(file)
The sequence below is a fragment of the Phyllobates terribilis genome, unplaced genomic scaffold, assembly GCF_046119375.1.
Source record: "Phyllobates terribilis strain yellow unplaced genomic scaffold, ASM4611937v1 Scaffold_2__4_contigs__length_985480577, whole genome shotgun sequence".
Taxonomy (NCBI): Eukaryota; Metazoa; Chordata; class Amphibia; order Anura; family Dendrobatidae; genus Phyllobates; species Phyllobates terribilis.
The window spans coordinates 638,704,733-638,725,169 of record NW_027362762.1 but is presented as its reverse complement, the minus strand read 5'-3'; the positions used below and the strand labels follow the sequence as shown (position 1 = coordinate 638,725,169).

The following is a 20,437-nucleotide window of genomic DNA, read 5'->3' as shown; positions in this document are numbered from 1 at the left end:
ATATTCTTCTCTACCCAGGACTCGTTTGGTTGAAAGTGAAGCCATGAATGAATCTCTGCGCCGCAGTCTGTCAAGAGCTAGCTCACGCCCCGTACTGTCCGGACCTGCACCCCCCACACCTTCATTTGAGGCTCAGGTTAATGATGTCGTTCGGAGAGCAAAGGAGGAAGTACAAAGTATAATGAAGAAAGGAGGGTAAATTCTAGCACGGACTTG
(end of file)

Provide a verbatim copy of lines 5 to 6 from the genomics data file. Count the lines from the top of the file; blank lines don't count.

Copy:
The following is a 20,437-nucleotide window of genomic DNA, read 5'->3' as shown; positions in this document are numbered from 1 at the left end:
ATATTCTTCTCTACCCAGGACTCGTTTGGTTGAAAGTGAAGCCATGAATGAATCTCTGCGCCGCAGTCTGTCAAGAGCTAGCTCACGCCCCGTACTGTCCGGACCTGCACCCCCCACACCTTCATTTGAGGCTCAGGTTAATGATGTCGTTCGGAGAGCAAAGGAGGAAGTACAAAGTATAATGAAGAAAGGAGGGTAAATTCTAGCACGGACTTG